Sunday, January 31, 2010

Virtual Identity and Real Value

I'm going to open with a disclaimer: this may be a rambling, personal post in the way I imagined "Phasing Grace" would always be - a summary of what's phasing Grace - were it not for my simple insecurities and tendency toward "perfectionism" and some self imposed rule that posts should be deep, well thought out and structured as if they were going to be graded by Mrs. Jones - my 9th grade AP English teacher.

Those things have weighted me down long enough to where I have gone weeks without posting even a salient point that is otherwise lost, all for want of approval or correctness. So if a glimpse into my here and now mind scares you (and by all accounts, it should) then have a look elsewhere for now, although my suspicions are that henceforth, Phasing Grace will rediscover and embrace its original intentions so if you can, please stick around.

So today, the things that phasing Grace are largely but not surprisingly about identity.

Let's start with the first thing that caught my eye, a newly minted Wallace Linden's "conversation starter" post entitled "Will the Real You Please Stand Up". Provocative headline notwithstanding, the post tries to state a seemingly straightforward question: What are the issues attendant to virtual identity management? People have spent entire lifetimes researching this question; I'm sure Wallace didn't expect to work it out in his inaugural post but he certainly touched a nerve of the Second Life Residents, at the time of this post, it has 375 comments and few are of the "nice post, thanks buddy" variety.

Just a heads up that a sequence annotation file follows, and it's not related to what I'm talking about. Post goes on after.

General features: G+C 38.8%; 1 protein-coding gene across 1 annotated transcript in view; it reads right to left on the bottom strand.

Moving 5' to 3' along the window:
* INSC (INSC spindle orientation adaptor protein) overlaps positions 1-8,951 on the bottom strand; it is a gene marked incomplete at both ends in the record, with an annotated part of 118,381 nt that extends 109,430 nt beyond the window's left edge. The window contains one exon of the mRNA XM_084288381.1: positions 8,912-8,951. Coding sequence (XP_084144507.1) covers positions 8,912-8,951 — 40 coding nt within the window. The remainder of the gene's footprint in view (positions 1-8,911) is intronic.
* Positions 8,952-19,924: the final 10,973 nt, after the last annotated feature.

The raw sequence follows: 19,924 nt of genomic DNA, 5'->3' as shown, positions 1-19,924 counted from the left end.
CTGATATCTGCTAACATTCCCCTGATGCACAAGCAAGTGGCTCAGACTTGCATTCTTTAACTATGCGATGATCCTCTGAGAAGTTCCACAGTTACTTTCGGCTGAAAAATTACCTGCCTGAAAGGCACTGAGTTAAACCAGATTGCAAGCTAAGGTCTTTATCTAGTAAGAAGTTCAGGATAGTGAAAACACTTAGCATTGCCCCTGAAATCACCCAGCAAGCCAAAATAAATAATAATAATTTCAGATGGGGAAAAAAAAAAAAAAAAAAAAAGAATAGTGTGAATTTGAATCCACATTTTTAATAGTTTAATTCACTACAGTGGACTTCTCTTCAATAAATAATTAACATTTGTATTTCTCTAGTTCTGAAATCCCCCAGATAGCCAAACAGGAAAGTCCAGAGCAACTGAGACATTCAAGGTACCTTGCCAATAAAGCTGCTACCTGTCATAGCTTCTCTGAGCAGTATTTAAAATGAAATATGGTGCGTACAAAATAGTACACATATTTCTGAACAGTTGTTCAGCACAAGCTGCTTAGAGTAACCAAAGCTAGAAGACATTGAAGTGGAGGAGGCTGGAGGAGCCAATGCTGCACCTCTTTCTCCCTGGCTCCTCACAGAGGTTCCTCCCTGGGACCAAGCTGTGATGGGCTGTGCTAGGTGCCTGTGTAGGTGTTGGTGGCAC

Wallace's post appears to place a high value on name spaces as a means by which to traverse a person's digital droppings, and avoids exploring a more meaningful identity construct that extends beyond a mere user name. This is actually somewhat ironic as a precursor to a major Linden Lab announcement just nine days later, the acquisition of Avatars United.

Avatars United is described by M Linden as a Web-based community site designed especially for avatars. My personal Avatars United account was over a year old and primarily inactive because the service afforded very little outside of what established services such as flickr, twitter, plurk, and Facebook provided but the acquisition may prove to be a means to broaden the reach of Second Life on the whole by raising awareness across gaming and virtual world platforms.

But why is it ironic you ask?

Well primarily because for all the goodness Avatars United might bring the to the Second Life ecosphere, it failed to protect one tiny thing that Wallace lauded: your Second Life name space. Avatars United, now prominently promoted as part of Second Life, has no means to verify your valuable Second Life name.

I cannot be anyone other than Grace McDunnough on XStreetSL and there can be only one Grace McDunnough in Second Life, but on Avatars United anyone and everyone can be Grace McDunnough anywhere and everywhere. Consequently, on Avatars United the virtual identity name space Grace McDunnough has been devalued.

Ordinal Malaprop was the first person that made this clearly obvious. Let me state my short opinion: this is bad ju-ju.

Why does this make me crazy?